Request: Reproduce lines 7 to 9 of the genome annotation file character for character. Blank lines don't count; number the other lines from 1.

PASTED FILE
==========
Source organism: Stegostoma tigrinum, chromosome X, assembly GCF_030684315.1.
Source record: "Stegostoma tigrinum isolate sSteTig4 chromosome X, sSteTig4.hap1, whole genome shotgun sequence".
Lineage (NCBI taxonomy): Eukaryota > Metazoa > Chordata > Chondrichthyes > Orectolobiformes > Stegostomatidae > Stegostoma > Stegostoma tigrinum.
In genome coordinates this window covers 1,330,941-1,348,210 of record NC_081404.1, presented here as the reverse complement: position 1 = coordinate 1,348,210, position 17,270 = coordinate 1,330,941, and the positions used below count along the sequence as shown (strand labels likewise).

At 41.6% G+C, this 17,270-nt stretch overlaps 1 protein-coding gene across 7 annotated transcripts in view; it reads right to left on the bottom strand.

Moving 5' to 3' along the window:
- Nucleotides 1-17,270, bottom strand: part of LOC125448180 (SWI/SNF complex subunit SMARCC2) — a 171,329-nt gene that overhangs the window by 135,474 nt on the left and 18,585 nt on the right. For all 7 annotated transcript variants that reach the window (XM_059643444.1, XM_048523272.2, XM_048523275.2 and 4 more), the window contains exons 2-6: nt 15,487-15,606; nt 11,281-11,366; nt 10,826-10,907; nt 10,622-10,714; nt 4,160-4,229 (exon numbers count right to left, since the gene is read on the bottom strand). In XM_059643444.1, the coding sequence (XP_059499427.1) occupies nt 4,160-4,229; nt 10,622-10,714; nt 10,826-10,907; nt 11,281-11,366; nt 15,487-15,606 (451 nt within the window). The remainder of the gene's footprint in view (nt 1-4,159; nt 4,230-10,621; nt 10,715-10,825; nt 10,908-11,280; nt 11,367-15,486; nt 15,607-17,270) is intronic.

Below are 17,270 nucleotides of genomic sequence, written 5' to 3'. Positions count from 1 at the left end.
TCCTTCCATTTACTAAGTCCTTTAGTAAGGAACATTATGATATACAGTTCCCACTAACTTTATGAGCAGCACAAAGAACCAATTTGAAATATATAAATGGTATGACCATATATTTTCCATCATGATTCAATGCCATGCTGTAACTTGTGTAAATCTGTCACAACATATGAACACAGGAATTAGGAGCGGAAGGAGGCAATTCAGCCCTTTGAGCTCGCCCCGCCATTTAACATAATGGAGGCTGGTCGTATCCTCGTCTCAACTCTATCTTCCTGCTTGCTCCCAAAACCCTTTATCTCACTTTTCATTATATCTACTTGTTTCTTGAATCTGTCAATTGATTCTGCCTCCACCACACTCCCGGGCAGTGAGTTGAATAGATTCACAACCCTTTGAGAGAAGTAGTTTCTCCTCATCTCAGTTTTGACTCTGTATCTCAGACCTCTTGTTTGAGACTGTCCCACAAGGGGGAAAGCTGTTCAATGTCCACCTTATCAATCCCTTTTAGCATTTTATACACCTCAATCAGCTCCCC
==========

- Nucleotides 1-17,270, bottom strand: part of LOC125448180 (SWI/SNF complex subunit SMARCC2) — a 171,329-nt gene that overhangs the window by 135,474 nt on the left and 18,585 nt on the right. For all 7 annotated transcript variants that reach the window (XM_059643444.1, XM_048523272.2, XM_048523275.2 and 4 more), the window contains exons 2-6: nt 15,487-15,606; nt 11,281-11,366; nt 10,826-10,907; nt 10,622-10,714; nt 4,160-4,229 (exon numbers count right to left, since the gene is read on the bottom strand). In XM_059643444.1, the coding sequence (XP_059499427.1) occupies nt 4,160-4,229; nt 10,622-10,714; nt 10,826-10,907; nt 11,281-11,366; nt 15,487-15,606 (451 nt within the window). The remainder of the gene's footprint in view (nt 1-4,159; nt 4,230-10,621; nt 10,715-10,825; nt 10,908-11,280; nt 11,367-15,486; nt 15,607-17,270) is intronic.

Below are 17,270 nucleotides of genomic sequence, written 5' to 3'. Positions count from 1 at the left end.
TCCTTCCATTTACTAAGTCCTTTAGTAAGGAACATTATGATATACAGTTCCCACTAACTTTATGAGCAGCACAAAGAACCAATTTGAAATATATAAATGGTATGACCATATATTTTCCATCATGATTCAATGCCATGCTGTAACTTGTGTAAATCTGTCACAACATATGAACACAGGAATTAGGAGCGGAAGGAGGCAATTCAGCCCTTTGAGCTCGCCCCGCCATTTAACATAATGGAGGCTGGTCGTATCCTCGTCTCAACTCTATCTTCCTGCTTGCTCCCAAAACCCTTTATCTCACTTTTCATTATATCTACTTGTTTCTTGAATCTGTCAATTGATTCTGCCTCCACCACACTCCCGGGCAGTGAGTTGAATAGATTCACAACCCTTTGAGAGAAGTAGTTTCTCCTCATCTCAGTTTTGACTCTGTATCTCAGACCTCTTGTTTGAGACTGTCCCACAAGGGGGAAAGCTGTTCAATGTCCACCTTATCAATCCCTTTTAGCATTTTATACACCTCAATCAGCTCCCC